Music by members of the Choral Foundation of Durham Cathedral in the 17th century
Durham Cathedral is known to possess one of the largest and most intact collections
of 17th-century liturgical music manuscripts in the world. That so much material
survived the trauma of the Commonwealth is fortuitous indeed.
The history of the pre-Civil War manuscripts has already been researched, and
those after the Restoration have been investigated to a degree. The present
research is concerned with a detailed study of the music composed by the many
Durham musicians of the 17th century contained in the manuscripts, and their
related sources. In total over 80 works by 20 composers are represented in varying
degrees of completeness. These range from complete autograph texts through to
solitary tenor parts. The study is concerned solely with the scene at Durham.
To enlarge on earlier research, a detailed study of the manuscripts from the
second half of the century is presented. These show the stability of the repertoire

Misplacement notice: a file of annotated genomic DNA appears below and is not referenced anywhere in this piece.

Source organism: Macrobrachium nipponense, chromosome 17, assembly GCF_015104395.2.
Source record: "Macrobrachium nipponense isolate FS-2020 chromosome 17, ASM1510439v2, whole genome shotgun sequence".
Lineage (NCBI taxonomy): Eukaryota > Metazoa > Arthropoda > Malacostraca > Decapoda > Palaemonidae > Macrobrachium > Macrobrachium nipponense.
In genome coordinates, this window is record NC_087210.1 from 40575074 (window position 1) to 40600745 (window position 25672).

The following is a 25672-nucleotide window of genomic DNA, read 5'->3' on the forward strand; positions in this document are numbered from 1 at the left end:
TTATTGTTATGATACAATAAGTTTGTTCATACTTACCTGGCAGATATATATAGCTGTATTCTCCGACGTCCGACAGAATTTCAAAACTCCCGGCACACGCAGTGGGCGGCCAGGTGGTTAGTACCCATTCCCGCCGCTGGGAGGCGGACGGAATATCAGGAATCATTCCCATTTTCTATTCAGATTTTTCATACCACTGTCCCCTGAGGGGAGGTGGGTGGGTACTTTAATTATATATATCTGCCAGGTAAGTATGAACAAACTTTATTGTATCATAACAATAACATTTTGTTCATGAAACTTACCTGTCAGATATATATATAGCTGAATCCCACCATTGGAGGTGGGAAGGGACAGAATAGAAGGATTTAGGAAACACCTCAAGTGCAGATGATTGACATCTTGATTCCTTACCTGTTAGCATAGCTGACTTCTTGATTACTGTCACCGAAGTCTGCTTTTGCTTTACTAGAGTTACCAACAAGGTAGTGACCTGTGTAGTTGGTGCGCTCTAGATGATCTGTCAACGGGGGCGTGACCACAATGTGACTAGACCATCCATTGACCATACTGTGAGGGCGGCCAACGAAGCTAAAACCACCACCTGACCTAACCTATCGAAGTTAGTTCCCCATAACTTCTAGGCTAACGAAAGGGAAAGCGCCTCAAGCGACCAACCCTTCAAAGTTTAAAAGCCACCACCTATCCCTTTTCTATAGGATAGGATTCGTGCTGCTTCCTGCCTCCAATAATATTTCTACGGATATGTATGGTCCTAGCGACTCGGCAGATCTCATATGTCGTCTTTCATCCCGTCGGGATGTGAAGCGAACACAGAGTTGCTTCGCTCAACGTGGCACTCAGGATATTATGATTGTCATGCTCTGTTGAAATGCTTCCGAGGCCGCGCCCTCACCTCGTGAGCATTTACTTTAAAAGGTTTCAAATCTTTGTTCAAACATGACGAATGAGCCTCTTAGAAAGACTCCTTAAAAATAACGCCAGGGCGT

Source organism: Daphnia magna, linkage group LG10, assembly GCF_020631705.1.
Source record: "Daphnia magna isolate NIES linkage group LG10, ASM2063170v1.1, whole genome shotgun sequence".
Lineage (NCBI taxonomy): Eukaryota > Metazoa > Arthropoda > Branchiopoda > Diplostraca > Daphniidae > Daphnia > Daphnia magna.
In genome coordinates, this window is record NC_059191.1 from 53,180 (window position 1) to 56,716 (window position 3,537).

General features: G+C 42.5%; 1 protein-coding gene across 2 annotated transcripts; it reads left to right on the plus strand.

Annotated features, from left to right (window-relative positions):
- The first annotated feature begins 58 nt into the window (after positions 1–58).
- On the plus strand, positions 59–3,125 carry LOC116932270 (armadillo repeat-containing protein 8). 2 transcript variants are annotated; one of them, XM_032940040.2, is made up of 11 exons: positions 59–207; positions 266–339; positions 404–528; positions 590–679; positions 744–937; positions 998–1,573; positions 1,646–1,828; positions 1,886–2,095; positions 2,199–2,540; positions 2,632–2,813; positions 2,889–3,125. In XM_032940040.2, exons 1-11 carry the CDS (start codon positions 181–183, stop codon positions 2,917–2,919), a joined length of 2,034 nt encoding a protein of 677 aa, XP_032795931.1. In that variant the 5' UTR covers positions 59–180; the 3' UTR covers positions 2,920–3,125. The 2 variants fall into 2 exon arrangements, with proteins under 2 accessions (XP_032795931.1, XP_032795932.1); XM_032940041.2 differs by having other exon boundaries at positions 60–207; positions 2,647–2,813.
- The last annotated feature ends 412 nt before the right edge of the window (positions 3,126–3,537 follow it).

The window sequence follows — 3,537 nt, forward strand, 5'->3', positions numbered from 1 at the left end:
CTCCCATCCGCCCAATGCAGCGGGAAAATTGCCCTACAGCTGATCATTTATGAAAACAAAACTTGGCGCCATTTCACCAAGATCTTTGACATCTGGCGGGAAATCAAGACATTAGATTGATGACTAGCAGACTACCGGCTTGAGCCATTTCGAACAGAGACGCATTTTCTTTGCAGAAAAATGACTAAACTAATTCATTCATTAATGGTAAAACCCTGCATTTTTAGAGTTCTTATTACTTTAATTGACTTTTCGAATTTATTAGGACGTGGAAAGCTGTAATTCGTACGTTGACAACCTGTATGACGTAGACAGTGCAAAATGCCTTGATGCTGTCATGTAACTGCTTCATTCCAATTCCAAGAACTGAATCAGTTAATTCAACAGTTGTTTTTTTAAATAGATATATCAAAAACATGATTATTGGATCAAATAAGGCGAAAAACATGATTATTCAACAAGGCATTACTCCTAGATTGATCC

and the introduction of much new material towards the end of the century. A newlycompiled
catalogue of the related manuscripts at Peterhouse, Cambridge is
presented as an appendix.
A representation of every piece of Durham-composed music is given. Extracts only
are presented of fragmentary items, and also for reasons of space and time where a
whole piece of music does not reveal anything significant. Reconstructions are
presented of works with one or two parts missing, or where a large amount of
material can be recovered from an extant organ part. Transcriptions are presented in
cases where a complete text survives.
The study is divided into two volumes. Volume one describes the music and its
sources, and volume two contains musical transcriptions.